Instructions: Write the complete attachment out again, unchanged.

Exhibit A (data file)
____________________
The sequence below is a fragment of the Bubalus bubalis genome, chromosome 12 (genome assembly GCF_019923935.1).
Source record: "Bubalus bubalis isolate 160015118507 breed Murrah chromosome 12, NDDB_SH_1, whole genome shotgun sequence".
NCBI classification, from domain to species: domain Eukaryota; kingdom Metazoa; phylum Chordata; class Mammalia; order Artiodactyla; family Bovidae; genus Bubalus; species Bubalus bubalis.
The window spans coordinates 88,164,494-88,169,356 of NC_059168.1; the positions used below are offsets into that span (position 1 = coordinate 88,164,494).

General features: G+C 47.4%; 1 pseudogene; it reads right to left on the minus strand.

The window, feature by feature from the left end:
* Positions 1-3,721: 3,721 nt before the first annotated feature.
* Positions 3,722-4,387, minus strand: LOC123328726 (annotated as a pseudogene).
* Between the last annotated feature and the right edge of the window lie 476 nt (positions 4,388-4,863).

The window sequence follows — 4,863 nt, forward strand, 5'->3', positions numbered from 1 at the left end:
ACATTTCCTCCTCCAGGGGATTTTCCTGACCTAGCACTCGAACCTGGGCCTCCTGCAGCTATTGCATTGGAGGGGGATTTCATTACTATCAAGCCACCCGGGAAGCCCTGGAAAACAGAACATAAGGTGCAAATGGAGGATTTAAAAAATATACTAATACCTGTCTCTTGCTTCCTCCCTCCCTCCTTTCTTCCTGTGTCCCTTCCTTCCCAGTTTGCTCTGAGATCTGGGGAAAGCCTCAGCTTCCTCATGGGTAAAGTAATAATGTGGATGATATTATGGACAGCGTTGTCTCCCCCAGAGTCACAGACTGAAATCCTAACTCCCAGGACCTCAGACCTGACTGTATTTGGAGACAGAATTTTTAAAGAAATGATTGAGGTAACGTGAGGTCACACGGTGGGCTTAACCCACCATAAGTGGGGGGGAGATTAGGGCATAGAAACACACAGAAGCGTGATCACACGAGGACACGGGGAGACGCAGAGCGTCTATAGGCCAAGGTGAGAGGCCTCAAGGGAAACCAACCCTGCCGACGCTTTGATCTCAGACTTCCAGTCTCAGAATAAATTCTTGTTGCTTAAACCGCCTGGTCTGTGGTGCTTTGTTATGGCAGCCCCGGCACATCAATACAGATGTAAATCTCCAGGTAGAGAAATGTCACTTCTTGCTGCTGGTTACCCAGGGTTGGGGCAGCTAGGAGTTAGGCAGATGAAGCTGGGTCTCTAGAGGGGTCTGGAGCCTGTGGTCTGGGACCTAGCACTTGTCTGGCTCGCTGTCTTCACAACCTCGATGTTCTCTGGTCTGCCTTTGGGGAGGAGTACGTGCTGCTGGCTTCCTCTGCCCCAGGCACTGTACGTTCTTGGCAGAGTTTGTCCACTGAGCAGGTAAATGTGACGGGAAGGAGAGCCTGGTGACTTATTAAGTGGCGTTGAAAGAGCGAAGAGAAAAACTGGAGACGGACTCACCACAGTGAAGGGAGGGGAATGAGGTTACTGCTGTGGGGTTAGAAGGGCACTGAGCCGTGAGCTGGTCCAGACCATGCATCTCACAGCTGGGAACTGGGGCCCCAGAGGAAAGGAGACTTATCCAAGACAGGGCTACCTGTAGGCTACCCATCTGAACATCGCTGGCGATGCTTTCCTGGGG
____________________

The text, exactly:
The sequence below is a fragment of the Bubalus bubalis genome, chromosome 12 (genome assembly GCF_019923935.1).
Source record: "Bubalus bubalis isolate 160015118507 breed Murrah chromosome 12, NDDB_SH_1, whole genome shotgun sequence".
NCBI classification, from domain to species: domain Eukaryota; kingdom Metazoa; phylum Chordata; class Mammalia; order Artiodactyla; family Bovidae; genus Bubalus; species Bubalus bubalis.
The window spans coordinates 88,164,494-88,169,356 of NC_059168.1; the positions used below are offsets into that span (position 1 = coordinate 88,164,494).

General features: G+C 47.4%; 1 pseudogene; it reads right to left on the minus strand.

The window, feature by feature from the left end:
* Positions 1-3,721: 3,721 nt before the first annotated feature.
* Positions 3,722-4,387, minus strand: LOC123328726 (annotated as a pseudogene).
* Between the last annotated feature and the right edge of the window lie 476 nt (positions 4,388-4,863).

The window sequence follows — 4,863 nt, forward strand, 5'->3', positions numbered from 1 at the left end:
ACATTTCCTCCTCCAGGGGATTTTCCTGACCTAGCACTCGAACCTGGGCCTCCTGCAGCTATTGCATTGGAGGGGGATTTCATTACTATCAAGCCACCCGGGAAGCCCTGGAAAACAGAACATAAGGTGCAAATGGAGGATTTAAAAAATATACTAATACCTGTCTCTTGCTTCCTCCCTCCCTCCTTTCTTCCTGTGTCCCTTCCTTCCCAGTTTGCTCTGAGATCTGGGGAAAGCCTCAGCTTCCTCATGGGTAAAGTAATAATGTGGATGATATTATGGACAGCGTTGTCTCCCCCAGAGTCACAGACTGAAATCCTAACTCCCAGGACCTCAGACCTGACTGTATTTGGAGACAGAATTTTTAAAGAAATGATTGAGGTAACGTGAGGTCACACGGTGGGCTTAACCCACCATAAGTGGGGGGGAGATTAGGGCATAGAAACACACAGAAGCGTGATCACACGAGGACACGGGGAGACGCAGAGCGTCTATAGGCCAAGGTGAGAGGCCTCAAGGGAAACCAACCCTGCCGACGCTTTGATCTCAGACTTCCAGTCTCAGAATAAATTCTTGTTGCTTAAACCGCCTGGTCTGTGGTGCTTTGTTATGGCAGCCCCGGCACATCAATACAGATGTAAATCTCCAGGTAGAGAAATGTCACTTCTTGCTGCTGGTTACCCAGGGTTGGGGCAGCTAGGAGTTAGGCAGATGAAGCTGGGTCTCTAGAGGGGTCTGGAGCCTGTGGTCTGGGACCTAGCACTTGTCTGGCTCGCTGTCTTCACAACCTCGATGTTCTCTGGTCTGCCTTTGGGGAGGAGTACGTGCTGCTGGCTTCCTCTGCCCCAGGCACTGTACGTTCTTGGCAGAGTTTGTCCACTGAGCAGGTAAATGTGACGGGAAGGAGAGCCTGGTGACTTATTAAGTGGCGTTGAAAGAGCGAAGAGAAAAACTGGAGACGGACTCACCACAGTGAAGGGAGGGGAATGAGGTTACTGCTGTGGGGTTAGAAGGGCACTGAGCCGTGAGCTGGTCCAGACCATGCATCTCACAGCTGGGAACTGGGGCCCCAGAGGAAAGGAGACTTATCCAAGACAGGGCTACCTGTAGGCTACCCATCTGAACATCGCTGGCGATGCTTTCCTGGGG